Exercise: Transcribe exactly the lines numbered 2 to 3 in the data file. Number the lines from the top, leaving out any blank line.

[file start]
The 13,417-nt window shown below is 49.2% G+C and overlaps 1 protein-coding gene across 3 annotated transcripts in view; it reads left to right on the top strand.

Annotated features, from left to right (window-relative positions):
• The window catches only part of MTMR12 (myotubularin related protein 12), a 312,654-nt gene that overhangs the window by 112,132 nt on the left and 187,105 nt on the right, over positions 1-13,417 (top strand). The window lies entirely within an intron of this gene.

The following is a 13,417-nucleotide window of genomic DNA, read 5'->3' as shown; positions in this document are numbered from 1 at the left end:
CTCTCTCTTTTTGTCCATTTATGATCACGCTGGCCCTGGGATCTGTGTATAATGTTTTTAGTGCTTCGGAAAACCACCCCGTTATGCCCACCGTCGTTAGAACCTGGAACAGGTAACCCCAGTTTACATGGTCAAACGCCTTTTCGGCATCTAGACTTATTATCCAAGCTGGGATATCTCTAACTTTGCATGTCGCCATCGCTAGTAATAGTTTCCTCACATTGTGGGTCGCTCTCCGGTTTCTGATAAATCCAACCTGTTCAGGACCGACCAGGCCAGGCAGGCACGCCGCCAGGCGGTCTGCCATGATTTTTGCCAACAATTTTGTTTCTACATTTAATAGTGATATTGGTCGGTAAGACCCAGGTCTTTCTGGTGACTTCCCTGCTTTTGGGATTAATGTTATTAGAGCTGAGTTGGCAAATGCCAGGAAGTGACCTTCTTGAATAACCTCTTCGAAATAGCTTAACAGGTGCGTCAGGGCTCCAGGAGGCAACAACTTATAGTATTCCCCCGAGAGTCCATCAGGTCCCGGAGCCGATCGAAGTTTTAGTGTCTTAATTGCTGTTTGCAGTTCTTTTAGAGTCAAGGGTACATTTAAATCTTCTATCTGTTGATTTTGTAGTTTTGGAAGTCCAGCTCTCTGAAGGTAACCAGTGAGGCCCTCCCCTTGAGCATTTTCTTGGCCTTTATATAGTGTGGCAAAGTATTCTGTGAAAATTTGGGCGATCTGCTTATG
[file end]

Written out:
Annotated features, from left to right (window-relative positions):
• The window catches only part of MTMR12 (myotubularin related protein 12), a 312,654-nt gene that overhangs the window by 112,132 nt on the left and 187,105 nt on the right, over positions 1-13,417 (top strand). The window lies entirely within an intron of this gene.